James Ensor 1860-1949
N04846 Le Coup de Lumière(Effect of Light) 1935
Inscribed 'Ensor' b.r.
Oil on canvas, 20 x 24 1/4 (50.5 x 61.5)
Presented by Georges Wildenstein 1936
Prov:With Sam Salz, New York (purchased from the artist 1935); Georges Wildenstein, Paris, 1936
Exh:James Ensor, Leicester Galleries, London, June-July 1936 (76)
Although this picture was dated 1926 when exhibited at the Leicester Galleries, its first owner, Sam Salz, said that it was painted in 1935 and this date also appears in old records in the possession of Paul Haesaerts.
Ensor's fondness for including seashells in his still-life pictures is explained by the fact that he spent his life at Ostend, in a house above a souvenir shop where seashells were part of the stock-in-trade. Several outlines of figures are faintly visible in the background on the right and may have been suggested by a canvas hanging on the wall. Ensor repeatedly introduced early paintings (with which the walls of his house were covered) in the background of his later compositions. However, no picture corresponding to this has yet been traced, and Marcel Mabille, who knew Ensor, has suggested that the figures may have been intended as 'spectators' looking at the still life. The sketchy style in which the figures are executed makes it more than likely that they are a late invention. They may be compared, for instance, with those in his last engraving of 1934, 'The Procession at Gistel'.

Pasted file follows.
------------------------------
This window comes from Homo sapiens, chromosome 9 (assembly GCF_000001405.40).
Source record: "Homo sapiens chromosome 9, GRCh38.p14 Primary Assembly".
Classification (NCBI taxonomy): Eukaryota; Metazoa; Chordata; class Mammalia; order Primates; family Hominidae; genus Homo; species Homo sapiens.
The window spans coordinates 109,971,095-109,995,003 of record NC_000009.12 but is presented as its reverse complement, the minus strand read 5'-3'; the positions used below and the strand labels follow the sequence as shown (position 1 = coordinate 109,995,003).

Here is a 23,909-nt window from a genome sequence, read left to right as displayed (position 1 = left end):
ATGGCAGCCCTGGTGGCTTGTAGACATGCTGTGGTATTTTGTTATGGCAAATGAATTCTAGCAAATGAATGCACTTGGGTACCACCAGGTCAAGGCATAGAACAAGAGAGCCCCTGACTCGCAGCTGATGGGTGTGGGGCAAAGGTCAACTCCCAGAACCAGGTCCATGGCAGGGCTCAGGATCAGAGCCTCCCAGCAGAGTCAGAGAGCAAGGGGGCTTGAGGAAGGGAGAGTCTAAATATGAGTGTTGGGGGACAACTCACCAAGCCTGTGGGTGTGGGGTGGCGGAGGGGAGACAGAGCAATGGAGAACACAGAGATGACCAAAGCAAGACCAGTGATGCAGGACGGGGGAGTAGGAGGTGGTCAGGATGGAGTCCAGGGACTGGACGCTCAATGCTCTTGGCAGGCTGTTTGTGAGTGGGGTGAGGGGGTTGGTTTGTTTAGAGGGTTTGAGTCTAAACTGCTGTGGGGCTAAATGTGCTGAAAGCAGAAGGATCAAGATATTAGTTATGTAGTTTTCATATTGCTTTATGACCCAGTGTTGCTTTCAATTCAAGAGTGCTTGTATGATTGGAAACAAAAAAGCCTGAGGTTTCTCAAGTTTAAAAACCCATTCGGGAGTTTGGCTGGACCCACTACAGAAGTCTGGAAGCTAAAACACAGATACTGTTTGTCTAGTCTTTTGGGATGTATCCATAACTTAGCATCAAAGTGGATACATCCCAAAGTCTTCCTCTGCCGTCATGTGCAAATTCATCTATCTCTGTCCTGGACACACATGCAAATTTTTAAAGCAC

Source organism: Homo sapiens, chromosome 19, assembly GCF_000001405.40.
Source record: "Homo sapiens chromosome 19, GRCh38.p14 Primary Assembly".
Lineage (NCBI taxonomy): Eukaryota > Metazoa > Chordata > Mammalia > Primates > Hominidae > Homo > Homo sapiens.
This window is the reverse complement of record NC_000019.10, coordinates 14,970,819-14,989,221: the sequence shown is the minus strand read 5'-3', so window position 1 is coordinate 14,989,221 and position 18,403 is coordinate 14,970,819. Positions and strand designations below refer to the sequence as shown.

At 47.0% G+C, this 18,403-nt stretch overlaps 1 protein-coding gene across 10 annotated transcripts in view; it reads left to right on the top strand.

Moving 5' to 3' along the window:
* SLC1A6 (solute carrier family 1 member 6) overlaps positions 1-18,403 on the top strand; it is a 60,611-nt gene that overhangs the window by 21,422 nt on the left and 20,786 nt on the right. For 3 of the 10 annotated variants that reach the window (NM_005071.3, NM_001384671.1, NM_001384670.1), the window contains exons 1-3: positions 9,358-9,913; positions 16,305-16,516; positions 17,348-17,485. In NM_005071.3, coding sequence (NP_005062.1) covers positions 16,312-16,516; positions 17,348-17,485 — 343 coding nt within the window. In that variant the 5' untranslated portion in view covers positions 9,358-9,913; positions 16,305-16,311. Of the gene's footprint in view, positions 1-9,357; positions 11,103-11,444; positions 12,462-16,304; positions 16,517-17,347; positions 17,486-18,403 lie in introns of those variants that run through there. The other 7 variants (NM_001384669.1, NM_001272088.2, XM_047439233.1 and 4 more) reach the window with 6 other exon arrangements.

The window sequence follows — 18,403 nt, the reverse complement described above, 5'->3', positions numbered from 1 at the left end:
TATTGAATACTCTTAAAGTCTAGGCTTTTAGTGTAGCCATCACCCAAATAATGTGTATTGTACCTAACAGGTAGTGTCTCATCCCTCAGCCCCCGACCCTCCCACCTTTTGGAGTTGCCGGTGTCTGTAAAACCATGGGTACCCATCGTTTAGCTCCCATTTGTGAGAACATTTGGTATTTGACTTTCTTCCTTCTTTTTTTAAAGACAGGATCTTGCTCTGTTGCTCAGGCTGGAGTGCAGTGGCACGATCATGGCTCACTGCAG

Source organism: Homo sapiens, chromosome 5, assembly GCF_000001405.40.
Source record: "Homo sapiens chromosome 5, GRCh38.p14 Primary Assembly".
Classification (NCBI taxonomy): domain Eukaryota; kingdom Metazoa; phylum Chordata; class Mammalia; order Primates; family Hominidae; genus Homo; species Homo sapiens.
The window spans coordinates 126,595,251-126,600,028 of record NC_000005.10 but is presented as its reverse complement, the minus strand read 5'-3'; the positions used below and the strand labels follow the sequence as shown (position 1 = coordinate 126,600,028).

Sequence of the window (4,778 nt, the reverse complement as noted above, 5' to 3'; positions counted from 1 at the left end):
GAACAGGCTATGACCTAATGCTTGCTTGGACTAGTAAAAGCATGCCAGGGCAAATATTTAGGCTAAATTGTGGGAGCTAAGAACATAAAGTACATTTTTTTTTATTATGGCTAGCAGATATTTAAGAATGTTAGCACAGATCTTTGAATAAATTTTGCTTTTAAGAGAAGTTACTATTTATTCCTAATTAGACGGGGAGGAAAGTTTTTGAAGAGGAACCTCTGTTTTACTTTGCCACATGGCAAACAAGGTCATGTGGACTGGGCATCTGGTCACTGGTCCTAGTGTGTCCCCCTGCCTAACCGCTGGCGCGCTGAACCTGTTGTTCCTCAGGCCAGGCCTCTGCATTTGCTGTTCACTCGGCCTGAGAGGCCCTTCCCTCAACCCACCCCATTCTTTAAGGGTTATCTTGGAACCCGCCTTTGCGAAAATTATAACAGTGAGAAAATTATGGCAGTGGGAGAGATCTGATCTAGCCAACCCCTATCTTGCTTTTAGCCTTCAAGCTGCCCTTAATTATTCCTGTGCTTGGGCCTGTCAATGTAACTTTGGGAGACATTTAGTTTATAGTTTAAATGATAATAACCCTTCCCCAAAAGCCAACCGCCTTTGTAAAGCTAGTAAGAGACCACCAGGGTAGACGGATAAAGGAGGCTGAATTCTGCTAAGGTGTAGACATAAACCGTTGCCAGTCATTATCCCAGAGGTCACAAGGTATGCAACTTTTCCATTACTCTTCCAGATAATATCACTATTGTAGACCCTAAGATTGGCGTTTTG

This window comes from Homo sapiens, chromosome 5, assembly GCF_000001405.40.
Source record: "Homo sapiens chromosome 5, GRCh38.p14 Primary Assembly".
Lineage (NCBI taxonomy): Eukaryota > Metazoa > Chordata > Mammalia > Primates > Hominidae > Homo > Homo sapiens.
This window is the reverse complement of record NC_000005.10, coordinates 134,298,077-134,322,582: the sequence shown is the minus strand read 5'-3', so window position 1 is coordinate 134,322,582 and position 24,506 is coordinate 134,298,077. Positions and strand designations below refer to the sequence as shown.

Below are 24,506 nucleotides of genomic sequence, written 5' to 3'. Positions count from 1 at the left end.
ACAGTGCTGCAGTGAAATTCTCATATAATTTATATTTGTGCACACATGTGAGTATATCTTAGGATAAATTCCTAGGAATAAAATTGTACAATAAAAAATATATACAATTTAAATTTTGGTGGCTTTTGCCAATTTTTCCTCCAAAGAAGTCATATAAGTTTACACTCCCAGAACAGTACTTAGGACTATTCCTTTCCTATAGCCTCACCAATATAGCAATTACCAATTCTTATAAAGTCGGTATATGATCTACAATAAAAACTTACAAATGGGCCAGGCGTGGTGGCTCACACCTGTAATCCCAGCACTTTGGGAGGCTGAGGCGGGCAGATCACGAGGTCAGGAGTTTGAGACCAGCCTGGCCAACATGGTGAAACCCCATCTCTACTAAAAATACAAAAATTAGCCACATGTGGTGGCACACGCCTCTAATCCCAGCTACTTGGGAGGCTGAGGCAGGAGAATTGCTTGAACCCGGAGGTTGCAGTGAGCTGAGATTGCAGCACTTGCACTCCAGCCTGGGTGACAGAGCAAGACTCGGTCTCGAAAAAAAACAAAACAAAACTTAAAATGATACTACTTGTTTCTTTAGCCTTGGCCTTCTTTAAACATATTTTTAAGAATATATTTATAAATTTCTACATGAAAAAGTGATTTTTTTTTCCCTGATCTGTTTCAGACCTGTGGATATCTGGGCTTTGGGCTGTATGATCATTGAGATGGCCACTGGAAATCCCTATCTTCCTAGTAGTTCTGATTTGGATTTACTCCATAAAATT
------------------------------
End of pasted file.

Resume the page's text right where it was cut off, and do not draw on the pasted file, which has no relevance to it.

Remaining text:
Ronald Alley, Catalogue of the Tate Gallery's Collection of Modern Art other than Works by British Artists, Tate Gallery and Sotheby Parke-Bernet, London 1981, p.202, reproduced p.202